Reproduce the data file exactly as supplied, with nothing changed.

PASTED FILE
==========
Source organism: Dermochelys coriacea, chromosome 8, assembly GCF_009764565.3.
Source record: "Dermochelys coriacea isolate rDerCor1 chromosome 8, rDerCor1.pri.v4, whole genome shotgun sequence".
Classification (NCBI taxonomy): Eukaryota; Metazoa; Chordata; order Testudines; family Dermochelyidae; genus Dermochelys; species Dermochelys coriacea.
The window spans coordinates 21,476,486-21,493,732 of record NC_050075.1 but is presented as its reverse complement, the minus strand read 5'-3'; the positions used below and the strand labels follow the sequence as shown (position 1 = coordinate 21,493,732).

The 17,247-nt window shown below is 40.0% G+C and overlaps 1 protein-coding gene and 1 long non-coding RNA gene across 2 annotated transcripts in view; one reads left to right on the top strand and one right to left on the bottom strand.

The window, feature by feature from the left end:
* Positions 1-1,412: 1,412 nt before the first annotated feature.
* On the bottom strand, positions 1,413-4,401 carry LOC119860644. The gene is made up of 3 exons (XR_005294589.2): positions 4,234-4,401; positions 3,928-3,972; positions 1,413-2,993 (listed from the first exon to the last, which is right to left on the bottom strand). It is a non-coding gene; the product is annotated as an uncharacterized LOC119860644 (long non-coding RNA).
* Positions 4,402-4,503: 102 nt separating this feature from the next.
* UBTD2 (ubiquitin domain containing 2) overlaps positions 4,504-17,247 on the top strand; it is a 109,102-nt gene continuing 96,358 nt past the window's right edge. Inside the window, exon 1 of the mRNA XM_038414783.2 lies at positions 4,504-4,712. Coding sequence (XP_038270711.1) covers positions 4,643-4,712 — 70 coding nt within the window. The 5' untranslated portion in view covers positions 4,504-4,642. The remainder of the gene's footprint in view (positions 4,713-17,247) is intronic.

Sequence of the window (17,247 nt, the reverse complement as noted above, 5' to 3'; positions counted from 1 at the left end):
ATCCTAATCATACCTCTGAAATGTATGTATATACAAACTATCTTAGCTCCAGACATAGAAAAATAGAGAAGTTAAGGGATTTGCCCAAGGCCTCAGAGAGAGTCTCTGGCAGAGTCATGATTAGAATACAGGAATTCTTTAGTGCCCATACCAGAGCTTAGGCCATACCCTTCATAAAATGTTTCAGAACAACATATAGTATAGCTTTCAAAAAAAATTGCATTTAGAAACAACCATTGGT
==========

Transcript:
Source organism: Dermochelys coriacea, chromosome 8, assembly GCF_009764565.3.
Source record: "Dermochelys coriacea isolate rDerCor1 chromosome 8, rDerCor1.pri.v4, whole genome shotgun sequence".
Classification (NCBI taxonomy): Eukaryota; Metazoa; Chordata; order Testudines; family Dermochelyidae; genus Dermochelys; species Dermochelys coriacea.
The window spans coordinates 21,476,486-21,493,732 of record NC_050075.1 but is presented as its reverse complement, the minus strand read 5'-3'; the positions used below and the strand labels follow the sequence as shown (position 1 = coordinate 21,493,732).

The 17,247-nt window shown below is 40.0% G+C and overlaps 1 protein-coding gene and 1 long non-coding RNA gene across 2 annotated transcripts in view; one reads left to right on the top strand and one right to left on the bottom strand.

The window, feature by feature from the left end:
* Positions 1-1,412: 1,412 nt before the first annotated feature.
* On the bottom strand, positions 1,413-4,401 carry LOC119860644. The gene is made up of 3 exons (XR_005294589.2): positions 4,234-4,401; positions 3,928-3,972; positions 1,413-2,993 (listed from the first exon to the last, which is right to left on the bottom strand). It is a non-coding gene; the product is annotated as an uncharacterized LOC119860644 (long non-coding RNA).
* Positions 4,402-4,503: 102 nt separating this feature from the next.
* UBTD2 (ubiquitin domain containing 2) overlaps positions 4,504-17,247 on the top strand; it is a 109,102-nt gene continuing 96,358 nt past the window's right edge. Inside the window, exon 1 of the mRNA XM_038414783.2 lies at positions 4,504-4,712. Coding sequence (XP_038270711.1) covers positions 4,643-4,712 — 70 coding nt within the window. The 5' untranslated portion in view covers positions 4,504-4,642. The remainder of the gene's footprint in view (positions 4,713-17,247) is intronic.

Sequence of the window (17,247 nt, the reverse complement as noted above, 5' to 3'; positions counted from 1 at the left end):
ATCCTAATCATACCTCTGAAATGTATGTATATACAAACTATCTTAGCTCCAGACATAGAAAAATAGAGAAGTTAAGGGATTTGCCCAAGGCCTCAGAGAGAGTCTCTGGCAGAGTCATGATTAGAATACAGGAATTCTTTAGTGCCCATACCAGAGCTTAGGCCATACCCTTCATAAAATGTTTCAGAACAACATATAGTATAGCTTTCAAAAAAAATTGCATTTAGAAACAACCATTGGT